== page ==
We are deeply committed to the ideals and rich tradition of progressive education, which was conceived to promote an equitable and democratic society. Our philosophy is informed and inspired by the great progressive thinkers, from John Dewey to Ted Sizer, as well as by our own conviction that all children deserve an education of the finest caliber.

We want our students to become intellectually sophisticated, wholesome in character, avid readers, fiercely independent thinkers and compassionate individuals who make a meaningful contribution to society. As such, we agree with Martin Haberman’s denunciation of the pedagogy of poverty: “overly directive, mind-numbing, mundane, useless, anti-intellectual acts” such as isolated drill, test prep, worksheets, control and compliance, and rote learning. We hold ourselves accountable for creating learning experiences that foster creativity, independence, imagination, hard work, discovery, and tenacity. When walking into a classroom, we ask ourselves: what level of cognitive demand is required to answer the questions and complete the tasks of the lesson?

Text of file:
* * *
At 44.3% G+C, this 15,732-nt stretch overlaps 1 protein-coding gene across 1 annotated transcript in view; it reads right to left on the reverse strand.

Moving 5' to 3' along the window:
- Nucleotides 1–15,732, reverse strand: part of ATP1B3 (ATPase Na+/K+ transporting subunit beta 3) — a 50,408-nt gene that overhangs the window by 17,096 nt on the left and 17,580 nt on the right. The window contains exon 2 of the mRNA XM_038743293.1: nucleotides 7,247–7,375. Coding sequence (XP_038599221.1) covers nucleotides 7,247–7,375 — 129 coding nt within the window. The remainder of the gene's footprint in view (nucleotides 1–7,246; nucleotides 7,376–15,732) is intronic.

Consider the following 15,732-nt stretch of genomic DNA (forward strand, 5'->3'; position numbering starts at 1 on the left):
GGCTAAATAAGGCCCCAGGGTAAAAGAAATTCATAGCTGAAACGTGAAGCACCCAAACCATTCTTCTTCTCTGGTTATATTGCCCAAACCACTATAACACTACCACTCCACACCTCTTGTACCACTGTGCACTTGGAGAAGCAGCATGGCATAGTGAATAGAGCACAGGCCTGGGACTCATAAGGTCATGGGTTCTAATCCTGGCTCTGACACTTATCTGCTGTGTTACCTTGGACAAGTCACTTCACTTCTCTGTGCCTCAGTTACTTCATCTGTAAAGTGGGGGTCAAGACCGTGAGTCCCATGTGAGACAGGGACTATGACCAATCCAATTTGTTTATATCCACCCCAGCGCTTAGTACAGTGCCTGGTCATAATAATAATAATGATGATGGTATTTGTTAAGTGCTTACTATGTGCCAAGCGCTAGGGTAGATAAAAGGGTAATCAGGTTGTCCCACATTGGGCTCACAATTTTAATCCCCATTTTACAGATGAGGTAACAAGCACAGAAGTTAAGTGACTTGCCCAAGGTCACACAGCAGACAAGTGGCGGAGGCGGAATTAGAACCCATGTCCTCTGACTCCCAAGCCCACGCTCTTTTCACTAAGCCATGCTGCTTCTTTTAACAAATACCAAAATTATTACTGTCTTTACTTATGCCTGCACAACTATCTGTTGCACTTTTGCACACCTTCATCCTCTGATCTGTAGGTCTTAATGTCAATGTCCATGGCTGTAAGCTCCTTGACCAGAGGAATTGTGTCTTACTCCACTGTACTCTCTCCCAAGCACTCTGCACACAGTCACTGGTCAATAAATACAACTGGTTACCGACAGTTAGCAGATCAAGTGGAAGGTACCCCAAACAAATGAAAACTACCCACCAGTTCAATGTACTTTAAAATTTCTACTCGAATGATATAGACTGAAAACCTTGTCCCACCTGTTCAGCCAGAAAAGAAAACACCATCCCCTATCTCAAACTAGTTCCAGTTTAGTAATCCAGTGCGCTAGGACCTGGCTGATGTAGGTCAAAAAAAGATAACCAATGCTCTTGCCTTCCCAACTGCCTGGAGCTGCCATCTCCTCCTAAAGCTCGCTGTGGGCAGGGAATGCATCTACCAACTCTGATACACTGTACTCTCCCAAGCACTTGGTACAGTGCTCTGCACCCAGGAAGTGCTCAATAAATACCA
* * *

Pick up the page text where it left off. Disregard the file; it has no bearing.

Of course, we want our children to be well-prepared to attend fine universities and to enter the world of work. But that is not our goal. We see the purpose of schooling as the nurturing of a strong, skeptical mind, a kind heart, and an abiding interest in advancing the greater good.